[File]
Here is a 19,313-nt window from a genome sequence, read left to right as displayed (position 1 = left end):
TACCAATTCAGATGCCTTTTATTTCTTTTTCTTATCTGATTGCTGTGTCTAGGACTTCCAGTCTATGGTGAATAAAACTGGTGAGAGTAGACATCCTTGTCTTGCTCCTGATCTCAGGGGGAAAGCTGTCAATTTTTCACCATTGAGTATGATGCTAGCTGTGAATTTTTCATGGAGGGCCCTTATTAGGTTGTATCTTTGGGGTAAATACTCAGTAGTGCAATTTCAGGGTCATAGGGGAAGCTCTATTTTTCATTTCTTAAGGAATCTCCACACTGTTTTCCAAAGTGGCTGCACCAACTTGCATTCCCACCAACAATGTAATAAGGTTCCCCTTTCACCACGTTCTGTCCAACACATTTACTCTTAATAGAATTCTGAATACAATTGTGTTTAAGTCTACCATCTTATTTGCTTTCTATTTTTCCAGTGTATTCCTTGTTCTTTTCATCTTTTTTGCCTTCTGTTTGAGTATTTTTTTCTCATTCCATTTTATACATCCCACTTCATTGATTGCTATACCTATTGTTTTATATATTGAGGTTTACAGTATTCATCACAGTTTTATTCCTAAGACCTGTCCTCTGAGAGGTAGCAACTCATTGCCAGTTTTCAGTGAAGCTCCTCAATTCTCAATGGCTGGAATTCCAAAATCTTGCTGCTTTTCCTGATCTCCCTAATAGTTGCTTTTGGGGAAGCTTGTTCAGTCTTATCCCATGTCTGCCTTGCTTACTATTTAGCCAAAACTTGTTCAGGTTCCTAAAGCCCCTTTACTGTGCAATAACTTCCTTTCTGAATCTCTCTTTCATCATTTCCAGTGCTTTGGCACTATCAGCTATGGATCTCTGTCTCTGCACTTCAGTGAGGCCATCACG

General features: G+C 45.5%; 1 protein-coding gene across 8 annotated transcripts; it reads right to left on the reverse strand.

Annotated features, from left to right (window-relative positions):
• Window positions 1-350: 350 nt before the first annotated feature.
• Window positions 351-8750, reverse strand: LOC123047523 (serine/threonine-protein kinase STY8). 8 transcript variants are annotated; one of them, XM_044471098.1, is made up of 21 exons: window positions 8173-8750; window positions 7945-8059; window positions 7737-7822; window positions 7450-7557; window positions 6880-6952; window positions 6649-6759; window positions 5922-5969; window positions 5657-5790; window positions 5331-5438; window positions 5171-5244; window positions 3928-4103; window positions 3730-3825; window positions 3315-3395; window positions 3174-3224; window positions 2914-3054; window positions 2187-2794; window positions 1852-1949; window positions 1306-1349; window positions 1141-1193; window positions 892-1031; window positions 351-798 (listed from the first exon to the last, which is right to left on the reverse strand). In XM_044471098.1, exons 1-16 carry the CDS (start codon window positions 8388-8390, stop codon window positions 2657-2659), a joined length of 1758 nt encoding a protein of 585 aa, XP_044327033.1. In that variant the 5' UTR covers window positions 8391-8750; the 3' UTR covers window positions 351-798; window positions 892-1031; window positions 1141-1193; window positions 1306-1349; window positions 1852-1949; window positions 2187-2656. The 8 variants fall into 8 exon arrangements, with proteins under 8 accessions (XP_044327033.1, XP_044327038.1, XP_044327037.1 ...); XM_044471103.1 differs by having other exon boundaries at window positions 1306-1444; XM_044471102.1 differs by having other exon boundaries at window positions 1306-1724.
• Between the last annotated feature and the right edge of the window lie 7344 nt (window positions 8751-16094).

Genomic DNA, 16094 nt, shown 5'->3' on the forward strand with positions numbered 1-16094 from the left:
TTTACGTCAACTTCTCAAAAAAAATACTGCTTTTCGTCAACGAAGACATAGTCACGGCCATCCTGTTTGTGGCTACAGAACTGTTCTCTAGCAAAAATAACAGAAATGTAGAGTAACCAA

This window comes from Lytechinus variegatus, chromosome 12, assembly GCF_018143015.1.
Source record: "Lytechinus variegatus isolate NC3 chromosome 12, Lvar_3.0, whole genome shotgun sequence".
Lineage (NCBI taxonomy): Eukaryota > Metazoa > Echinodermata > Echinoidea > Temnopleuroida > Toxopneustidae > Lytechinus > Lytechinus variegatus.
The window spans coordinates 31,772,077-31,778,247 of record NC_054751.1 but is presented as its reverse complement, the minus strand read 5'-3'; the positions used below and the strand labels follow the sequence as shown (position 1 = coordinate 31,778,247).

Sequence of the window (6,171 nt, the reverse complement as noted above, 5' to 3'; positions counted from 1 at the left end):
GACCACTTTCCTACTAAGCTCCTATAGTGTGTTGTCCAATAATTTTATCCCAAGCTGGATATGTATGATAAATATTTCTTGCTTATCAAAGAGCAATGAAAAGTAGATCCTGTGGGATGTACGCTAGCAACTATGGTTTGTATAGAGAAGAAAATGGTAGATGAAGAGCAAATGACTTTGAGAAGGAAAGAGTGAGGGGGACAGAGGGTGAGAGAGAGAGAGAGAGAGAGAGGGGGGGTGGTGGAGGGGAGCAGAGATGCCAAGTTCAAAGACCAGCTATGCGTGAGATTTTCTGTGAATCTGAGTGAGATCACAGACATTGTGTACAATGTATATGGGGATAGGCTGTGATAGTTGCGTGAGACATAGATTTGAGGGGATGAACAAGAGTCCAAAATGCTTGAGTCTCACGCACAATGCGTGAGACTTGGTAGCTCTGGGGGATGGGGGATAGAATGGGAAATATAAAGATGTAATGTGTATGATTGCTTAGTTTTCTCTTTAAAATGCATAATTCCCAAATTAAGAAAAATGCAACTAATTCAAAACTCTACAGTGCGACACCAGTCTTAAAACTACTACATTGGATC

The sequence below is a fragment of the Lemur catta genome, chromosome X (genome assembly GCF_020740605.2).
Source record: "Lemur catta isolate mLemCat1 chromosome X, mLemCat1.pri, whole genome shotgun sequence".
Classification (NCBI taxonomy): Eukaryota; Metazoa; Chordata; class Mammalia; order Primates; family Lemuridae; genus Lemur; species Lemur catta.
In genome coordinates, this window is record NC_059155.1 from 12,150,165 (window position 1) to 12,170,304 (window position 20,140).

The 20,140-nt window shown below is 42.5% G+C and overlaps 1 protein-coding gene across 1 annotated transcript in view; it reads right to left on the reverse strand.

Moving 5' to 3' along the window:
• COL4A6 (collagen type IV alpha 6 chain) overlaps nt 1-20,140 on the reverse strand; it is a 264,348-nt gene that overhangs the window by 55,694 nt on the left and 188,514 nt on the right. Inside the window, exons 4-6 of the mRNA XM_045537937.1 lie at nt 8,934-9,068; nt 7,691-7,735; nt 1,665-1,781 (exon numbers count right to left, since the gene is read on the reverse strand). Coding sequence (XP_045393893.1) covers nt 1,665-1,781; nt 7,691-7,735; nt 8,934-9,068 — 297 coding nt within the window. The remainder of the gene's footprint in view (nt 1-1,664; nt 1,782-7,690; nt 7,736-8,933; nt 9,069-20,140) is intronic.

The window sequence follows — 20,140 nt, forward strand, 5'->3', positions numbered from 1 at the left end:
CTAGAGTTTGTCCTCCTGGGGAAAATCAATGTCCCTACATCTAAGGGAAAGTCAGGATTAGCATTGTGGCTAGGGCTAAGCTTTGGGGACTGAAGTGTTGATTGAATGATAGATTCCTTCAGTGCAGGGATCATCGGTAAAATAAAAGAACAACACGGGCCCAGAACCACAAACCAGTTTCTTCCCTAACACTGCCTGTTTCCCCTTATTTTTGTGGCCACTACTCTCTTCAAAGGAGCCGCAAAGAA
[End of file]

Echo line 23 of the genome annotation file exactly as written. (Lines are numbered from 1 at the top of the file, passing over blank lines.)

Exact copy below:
The window sequence follows — 20,140 nt, forward strand, 5'->3', positions numbered from 1 at the left end: